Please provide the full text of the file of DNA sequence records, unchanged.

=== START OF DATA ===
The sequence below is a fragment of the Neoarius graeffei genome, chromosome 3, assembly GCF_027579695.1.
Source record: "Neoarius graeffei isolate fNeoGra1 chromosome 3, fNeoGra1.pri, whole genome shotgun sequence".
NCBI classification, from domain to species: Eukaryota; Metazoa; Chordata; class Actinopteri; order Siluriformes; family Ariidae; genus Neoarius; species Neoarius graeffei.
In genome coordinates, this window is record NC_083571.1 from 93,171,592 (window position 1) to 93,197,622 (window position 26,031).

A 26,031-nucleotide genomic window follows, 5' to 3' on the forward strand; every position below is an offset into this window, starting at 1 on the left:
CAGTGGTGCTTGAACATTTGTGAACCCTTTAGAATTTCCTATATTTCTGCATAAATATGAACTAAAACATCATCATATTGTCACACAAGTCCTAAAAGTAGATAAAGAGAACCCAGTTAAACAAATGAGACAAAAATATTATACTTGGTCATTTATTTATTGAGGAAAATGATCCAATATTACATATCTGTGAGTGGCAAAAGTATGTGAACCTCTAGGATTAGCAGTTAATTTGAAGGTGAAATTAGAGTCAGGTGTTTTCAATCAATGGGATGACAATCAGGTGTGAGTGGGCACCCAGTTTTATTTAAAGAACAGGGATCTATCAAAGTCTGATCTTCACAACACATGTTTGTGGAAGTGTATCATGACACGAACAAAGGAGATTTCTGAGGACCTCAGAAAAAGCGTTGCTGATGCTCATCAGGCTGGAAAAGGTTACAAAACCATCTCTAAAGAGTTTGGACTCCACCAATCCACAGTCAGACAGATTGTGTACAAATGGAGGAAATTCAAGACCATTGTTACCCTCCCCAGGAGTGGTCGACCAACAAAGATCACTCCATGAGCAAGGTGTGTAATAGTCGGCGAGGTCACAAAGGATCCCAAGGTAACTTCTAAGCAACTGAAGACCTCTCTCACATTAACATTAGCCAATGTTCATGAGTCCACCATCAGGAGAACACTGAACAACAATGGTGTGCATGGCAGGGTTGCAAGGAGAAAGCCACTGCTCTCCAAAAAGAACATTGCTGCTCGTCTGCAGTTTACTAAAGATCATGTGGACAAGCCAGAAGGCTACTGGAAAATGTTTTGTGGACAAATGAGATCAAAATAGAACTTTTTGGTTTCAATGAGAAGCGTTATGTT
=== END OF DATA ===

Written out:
The sequence below is a fragment of the Neoarius graeffei genome, chromosome 3, assembly GCF_027579695.1.
Source record: "Neoarius graeffei isolate fNeoGra1 chromosome 3, fNeoGra1.pri, whole genome shotgun sequence".
NCBI classification, from domain to species: Eukaryota; Metazoa; Chordata; class Actinopteri; order Siluriformes; family Ariidae; genus Neoarius; species Neoarius graeffei.
In genome coordinates, this window is record NC_083571.1 from 93,171,592 (window position 1) to 93,197,622 (window position 26,031).

A 26,031-nucleotide genomic window follows, 5' to 3' on the forward strand; every position below is an offset into this window, starting at 1 on the left:
CAGTGGTGCTTGAACATTTGTGAACCCTTTAGAATTTCCTATATTTCTGCATAAATATGAACTAAAACATCATCATATTGTCACACAAGTCCTAAAAGTAGATAAAGAGAACCCAGTTAAACAAATGAGACAAAAATATTATACTTGGTCATTTATTTATTGAGGAAAATGATCCAATATTACATATCTGTGAGTGGCAAAAGTATGTGAACCTCTAGGATTAGCAGTTAATTTGAAGGTGAAATTAGAGTCAGGTGTTTTCAATCAATGGGATGACAATCAGGTGTGAGTGGGCACCCAGTTTTATTTAAAGAACAGGGATCTATCAAAGTCTGATCTTCACAACACATGTTTGTGGAAGTGTATCATGACACGAACAAAGGAGATTTCTGAGGACCTCAGAAAAAGCGTTGCTGATGCTCATCAGGCTGGAAAAGGTTACAAAACCATCTCTAAAGAGTTTGGACTCCACCAATCCACAGTCAGACAGATTGTGTACAAATGGAGGAAATTCAAGACCATTGTTACCCTCCCCAGGAGTGGTCGACCAACAAAGATCACTCCATGAGCAAGGTGTGTAATAGTCGGCGAGGTCACAAAGGATCCCAAGGTAACTTCTAAGCAACTGAAGACCTCTCTCACATTAACATTAGCCAATGTTCATGAGTCCACCATCAGGAGAACACTGAACAACAATGGTGTGCATGGCAGGGTTGCAAGGAGAAAGCCACTGCTCTCCAAAAAGAACATTGCTGCTCGTCTGCAGTTTACTAAAGATCATGTGGACAAGCCAGAAGGCTACTGGAAAATGTTTTGTGGACAAATGAGATCAAAATAGAACTTTTTGGTTTCAATGAGAAGCGTTATGTT